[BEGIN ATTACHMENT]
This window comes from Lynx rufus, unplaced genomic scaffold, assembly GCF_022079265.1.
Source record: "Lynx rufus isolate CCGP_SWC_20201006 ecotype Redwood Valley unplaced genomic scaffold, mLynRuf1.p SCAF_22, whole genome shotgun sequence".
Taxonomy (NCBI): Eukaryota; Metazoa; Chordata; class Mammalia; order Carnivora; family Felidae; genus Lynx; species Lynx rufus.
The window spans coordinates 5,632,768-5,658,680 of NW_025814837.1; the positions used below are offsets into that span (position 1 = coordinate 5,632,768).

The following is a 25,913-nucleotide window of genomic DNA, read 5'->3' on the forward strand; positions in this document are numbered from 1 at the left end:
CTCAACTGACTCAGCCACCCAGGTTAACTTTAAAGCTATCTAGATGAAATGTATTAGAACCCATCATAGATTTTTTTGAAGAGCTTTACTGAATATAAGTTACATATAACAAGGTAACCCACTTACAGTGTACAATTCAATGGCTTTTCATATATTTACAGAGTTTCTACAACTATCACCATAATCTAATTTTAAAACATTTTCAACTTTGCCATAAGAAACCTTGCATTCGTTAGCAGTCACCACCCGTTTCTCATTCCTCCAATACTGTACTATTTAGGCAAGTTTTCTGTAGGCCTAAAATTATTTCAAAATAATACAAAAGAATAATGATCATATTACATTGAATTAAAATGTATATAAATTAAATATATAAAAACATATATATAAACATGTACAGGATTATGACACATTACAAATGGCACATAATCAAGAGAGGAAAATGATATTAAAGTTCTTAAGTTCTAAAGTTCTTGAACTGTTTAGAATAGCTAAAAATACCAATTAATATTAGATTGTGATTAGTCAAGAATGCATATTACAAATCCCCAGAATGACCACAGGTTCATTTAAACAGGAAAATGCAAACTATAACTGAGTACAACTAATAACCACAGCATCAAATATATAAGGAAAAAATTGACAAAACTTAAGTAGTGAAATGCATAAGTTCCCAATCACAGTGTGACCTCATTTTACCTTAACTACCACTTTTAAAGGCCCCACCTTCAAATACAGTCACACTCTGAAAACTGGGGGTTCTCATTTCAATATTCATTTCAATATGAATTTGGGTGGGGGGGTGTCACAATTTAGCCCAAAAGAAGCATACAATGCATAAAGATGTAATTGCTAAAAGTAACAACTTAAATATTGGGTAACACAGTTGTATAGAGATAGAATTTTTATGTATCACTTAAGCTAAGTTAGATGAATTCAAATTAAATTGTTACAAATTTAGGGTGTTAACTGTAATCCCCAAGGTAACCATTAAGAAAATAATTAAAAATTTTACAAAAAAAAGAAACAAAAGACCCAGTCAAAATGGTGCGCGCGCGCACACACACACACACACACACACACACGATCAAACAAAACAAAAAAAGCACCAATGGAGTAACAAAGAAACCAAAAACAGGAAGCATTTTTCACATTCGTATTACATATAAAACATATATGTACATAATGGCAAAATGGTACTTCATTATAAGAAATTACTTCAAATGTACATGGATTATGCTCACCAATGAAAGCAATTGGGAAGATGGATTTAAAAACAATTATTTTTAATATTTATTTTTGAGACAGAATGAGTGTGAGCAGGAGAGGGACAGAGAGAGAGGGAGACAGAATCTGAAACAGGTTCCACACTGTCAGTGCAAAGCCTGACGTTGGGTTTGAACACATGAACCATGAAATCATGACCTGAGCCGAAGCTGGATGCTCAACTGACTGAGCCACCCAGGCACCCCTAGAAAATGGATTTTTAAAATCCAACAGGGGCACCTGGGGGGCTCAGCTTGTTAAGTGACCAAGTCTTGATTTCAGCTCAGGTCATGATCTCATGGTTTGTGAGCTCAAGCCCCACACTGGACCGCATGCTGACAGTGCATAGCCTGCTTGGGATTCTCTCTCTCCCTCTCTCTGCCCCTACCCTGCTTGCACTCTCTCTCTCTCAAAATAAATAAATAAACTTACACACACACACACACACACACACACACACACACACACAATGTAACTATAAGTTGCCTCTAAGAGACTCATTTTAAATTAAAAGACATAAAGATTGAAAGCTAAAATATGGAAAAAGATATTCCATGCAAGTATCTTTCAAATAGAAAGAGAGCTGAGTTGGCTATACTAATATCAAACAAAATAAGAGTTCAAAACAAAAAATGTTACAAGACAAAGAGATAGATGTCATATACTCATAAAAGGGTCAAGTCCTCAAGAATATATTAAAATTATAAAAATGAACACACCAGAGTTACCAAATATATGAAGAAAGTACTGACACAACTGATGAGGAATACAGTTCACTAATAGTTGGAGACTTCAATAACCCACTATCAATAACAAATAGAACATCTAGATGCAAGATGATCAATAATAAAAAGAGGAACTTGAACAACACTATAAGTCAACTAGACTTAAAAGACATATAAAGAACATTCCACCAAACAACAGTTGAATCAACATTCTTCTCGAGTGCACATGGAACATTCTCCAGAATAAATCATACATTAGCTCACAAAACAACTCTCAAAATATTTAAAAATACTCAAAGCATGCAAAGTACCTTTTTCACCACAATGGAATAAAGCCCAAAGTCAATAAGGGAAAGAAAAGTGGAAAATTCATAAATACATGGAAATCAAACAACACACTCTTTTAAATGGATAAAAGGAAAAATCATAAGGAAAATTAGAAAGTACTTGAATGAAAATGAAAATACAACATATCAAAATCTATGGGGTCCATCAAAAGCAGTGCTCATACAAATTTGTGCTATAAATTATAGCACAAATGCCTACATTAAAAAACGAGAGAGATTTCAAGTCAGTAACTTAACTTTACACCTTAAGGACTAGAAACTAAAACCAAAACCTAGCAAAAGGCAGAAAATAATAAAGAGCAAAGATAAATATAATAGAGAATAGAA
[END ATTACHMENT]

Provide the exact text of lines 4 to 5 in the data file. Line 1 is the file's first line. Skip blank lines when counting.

The window spans coordinates 5,632,768-5,658,680 of NW_025814837.1; the positions used below are offsets into that span (position 1 = coordinate 5,632,768).

The following is a 25,913-nucleotide window of genomic DNA, read 5'->3' on the forward strand; positions in this document are numbered from 1 at the left end: